Monitoring web servers often warrants special considerations because web-based services are ubiquitous and are frequently critical to company operations. As a result, monitoring applications frequently offer you the ability to retrieve specific web pages. To set this up with Big Brother, you can use the bb-hosts file to specify which URLs to monitor:
192.168.214.17 lemon # https://lemon/cart/order.jsp 192.168.214.97 peach # http://peach/
The preceding configuration lines set up Big Brother to verify the availability of the /cart/order.jsp page on server lemon via HTTPS and to check the root page on server peach via HTTP. Clicking the HTTP icon on Big Brother's summary page enables you to see details of the established HTTP connection, as shown in Figure 19.2.
Figure 19.2. Big Brother can capture details of the HTTP response when connecting to the desired URL (in this case, to http://peach/).
By monitoring applications, you can determine the accessibility of network services without installing additional software on monitored systems. However, obtaining detailed information about local attributes of the monitored resources often requires the further cooperation from the monitored system.
Local System Attributes
Several attributes that are local to the monitored host might warrant your attention not only because they are critical to the host's function, but also because they can serve as an early warning system. Detecting the following conditions might help you discover problems before a host's network service stops being accessible over the network:
One of the most effective ways to observe these attributes is through the use of a monitoring agent that reports its findings to a monitoring server. Figure 19.3 shows a configuration screen of such an agent for Big Brother, with the client module running under Windows. Typical of such configurations is the need to define the central server to which notifications will be sent (in this case, 192.168.214.132).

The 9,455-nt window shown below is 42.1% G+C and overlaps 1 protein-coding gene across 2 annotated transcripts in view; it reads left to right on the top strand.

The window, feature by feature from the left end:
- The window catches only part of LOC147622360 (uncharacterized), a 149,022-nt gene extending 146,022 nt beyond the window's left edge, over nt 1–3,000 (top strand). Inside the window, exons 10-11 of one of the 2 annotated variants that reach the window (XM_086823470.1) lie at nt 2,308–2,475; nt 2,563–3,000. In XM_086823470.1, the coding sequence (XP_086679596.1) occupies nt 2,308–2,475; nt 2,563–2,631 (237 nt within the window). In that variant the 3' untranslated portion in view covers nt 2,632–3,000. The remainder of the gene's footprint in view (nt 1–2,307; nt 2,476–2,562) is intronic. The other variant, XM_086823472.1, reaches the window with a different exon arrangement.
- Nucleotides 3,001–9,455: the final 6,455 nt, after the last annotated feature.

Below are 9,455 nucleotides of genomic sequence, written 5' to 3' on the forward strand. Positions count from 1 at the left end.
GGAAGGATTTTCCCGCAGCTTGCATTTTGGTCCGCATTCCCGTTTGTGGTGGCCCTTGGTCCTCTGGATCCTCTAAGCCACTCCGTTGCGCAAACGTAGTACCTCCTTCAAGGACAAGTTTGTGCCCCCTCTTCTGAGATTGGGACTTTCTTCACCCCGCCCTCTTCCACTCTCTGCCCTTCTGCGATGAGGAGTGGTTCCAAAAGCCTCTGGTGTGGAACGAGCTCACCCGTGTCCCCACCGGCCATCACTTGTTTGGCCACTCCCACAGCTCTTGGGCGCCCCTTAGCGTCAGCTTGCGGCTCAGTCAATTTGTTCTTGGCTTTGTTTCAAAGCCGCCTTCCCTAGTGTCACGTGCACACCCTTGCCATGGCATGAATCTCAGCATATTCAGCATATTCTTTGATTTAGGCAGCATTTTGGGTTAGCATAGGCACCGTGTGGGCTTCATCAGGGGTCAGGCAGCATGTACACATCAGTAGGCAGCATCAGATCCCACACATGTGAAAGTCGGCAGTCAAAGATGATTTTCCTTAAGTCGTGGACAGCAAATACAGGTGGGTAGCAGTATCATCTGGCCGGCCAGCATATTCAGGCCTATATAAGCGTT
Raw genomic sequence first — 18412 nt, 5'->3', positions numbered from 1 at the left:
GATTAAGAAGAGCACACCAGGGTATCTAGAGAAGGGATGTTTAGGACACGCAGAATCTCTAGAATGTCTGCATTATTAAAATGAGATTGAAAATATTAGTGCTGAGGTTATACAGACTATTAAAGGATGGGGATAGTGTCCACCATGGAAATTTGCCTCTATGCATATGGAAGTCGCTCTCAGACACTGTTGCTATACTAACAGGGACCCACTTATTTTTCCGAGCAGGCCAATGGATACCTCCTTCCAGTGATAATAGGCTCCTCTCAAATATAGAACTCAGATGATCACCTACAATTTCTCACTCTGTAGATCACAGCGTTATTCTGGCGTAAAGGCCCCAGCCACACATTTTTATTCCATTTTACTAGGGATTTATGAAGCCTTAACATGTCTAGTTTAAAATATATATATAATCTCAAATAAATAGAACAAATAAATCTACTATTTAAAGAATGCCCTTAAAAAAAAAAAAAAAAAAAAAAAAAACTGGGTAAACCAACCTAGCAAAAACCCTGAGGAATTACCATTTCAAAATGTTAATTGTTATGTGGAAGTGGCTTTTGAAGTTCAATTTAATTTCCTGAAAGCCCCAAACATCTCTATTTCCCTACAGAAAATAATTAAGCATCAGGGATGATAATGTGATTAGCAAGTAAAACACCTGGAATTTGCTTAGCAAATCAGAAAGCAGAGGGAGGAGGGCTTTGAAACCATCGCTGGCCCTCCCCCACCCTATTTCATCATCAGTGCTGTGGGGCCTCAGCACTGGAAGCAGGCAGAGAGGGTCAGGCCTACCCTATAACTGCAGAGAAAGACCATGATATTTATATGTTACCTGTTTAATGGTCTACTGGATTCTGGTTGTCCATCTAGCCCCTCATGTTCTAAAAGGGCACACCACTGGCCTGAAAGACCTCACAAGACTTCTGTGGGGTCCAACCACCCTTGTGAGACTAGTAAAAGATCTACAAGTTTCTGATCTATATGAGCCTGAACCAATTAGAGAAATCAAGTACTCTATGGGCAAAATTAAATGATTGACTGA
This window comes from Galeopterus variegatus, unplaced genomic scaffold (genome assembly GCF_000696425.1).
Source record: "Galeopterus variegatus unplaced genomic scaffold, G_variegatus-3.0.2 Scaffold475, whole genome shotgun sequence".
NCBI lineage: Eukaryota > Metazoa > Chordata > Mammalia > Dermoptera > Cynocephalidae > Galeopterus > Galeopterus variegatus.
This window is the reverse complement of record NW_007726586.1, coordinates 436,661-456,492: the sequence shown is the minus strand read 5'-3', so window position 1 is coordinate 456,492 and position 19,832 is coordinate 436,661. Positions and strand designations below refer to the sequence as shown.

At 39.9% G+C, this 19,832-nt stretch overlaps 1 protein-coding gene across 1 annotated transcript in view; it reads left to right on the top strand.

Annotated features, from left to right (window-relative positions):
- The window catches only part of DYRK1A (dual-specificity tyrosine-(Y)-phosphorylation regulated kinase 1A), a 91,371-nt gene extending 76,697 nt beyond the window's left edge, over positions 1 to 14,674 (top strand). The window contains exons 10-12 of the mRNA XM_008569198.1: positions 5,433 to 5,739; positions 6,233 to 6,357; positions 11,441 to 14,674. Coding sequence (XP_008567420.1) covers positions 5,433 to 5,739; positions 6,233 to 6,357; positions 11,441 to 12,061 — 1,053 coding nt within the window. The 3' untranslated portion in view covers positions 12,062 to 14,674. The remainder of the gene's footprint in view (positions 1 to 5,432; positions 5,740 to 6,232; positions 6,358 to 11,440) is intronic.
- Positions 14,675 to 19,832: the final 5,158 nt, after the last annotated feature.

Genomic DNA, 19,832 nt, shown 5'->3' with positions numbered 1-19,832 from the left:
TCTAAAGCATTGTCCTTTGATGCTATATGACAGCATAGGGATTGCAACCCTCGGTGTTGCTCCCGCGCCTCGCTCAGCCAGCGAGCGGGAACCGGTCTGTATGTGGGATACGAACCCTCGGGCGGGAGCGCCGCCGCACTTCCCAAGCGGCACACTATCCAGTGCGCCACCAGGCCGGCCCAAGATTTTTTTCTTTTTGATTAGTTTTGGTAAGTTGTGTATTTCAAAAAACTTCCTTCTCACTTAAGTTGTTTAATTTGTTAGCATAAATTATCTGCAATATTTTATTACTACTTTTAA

Figure 19.3. A GUI-based configuration utility defines monitoring settings for Big Brother clients that are running under Windows.
In this example, we set up the Big Brother client to monitor the state of two local services: Event Log and IPSec Policy Agent. Also, the client is set to issue a warning-level alert when the C: partition becomes 90% full and a panic-level alert when the partition's utilization reaches 95%. Even when the system is functioning normally, you can obtain useful information about the state of its resources. For instance, Figure 19.4 shows a status page displayed on Big Brother's central server when the remote host's file system utilization is below alarming thresholds. Status green means everything is OK with this particular attribute of the monitored host.
Figure 19.4. Monitoring systems can offer useful diagnostics information even when remote nodes operate below alarming thresholds.
Another way to obtain detailed information about a monitored system is via SNMP. The use of the application-specific monitoring agents we've discussed so far requires that client software be deployed on systems that need to be observed. One of the biggest advantages of using SNMP is that it is already built in to numerous devices and applications. An SNMP-compatible monitoring server can periodically poll remote SNMP agents for performance and availability attributes, such as configuration parameters, network statistics, and process details. For instance, here are some of the many attributes that Cisco routers natively expose via SNMP: